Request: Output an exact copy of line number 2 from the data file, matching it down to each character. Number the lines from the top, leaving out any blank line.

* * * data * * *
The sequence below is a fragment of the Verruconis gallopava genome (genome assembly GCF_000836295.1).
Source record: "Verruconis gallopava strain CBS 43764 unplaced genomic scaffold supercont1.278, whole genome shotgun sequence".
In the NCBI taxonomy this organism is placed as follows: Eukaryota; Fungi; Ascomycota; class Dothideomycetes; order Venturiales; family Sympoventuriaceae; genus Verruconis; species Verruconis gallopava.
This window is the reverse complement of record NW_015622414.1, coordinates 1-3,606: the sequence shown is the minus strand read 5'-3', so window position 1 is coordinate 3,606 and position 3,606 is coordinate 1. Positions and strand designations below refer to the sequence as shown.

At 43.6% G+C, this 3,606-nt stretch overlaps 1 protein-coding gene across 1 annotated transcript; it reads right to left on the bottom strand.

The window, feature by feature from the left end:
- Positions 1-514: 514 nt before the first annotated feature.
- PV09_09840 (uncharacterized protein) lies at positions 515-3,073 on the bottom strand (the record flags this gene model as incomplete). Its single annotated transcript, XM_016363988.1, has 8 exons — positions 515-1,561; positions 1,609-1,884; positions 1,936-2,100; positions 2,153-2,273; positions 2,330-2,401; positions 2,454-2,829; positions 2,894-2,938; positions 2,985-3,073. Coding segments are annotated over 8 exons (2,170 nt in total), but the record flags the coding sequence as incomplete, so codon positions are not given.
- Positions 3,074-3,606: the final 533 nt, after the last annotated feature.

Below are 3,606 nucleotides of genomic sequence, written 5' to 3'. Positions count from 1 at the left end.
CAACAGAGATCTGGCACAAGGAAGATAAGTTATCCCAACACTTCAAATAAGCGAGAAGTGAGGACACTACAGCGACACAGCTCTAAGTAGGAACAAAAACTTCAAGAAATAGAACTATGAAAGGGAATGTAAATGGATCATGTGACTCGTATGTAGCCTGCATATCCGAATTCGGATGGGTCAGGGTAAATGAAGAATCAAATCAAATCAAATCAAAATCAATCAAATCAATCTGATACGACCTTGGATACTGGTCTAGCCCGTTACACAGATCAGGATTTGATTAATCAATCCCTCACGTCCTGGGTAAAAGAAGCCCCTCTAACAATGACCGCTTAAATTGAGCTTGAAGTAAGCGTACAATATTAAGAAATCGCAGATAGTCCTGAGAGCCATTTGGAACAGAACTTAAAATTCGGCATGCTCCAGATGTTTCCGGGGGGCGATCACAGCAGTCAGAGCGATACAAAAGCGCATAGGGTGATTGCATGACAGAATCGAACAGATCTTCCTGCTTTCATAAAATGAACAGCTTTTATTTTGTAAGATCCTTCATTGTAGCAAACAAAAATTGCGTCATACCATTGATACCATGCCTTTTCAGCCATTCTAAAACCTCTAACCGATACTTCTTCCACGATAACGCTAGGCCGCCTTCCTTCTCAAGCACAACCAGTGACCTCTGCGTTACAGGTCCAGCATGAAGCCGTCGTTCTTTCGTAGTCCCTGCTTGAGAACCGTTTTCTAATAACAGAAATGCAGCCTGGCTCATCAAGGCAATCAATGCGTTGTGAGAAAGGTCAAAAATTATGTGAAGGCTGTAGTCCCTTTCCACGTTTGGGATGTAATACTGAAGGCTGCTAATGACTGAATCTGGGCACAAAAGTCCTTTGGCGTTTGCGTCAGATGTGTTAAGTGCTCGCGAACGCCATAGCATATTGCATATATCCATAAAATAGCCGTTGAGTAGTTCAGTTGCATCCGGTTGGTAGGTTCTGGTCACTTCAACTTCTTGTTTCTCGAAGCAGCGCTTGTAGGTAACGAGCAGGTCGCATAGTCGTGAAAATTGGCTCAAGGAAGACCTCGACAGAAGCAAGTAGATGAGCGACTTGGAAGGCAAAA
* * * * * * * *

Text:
Source record: "Verruconis gallopava strain CBS 43764 unplaced genomic scaffold supercont1.278, whole genome shotgun sequence".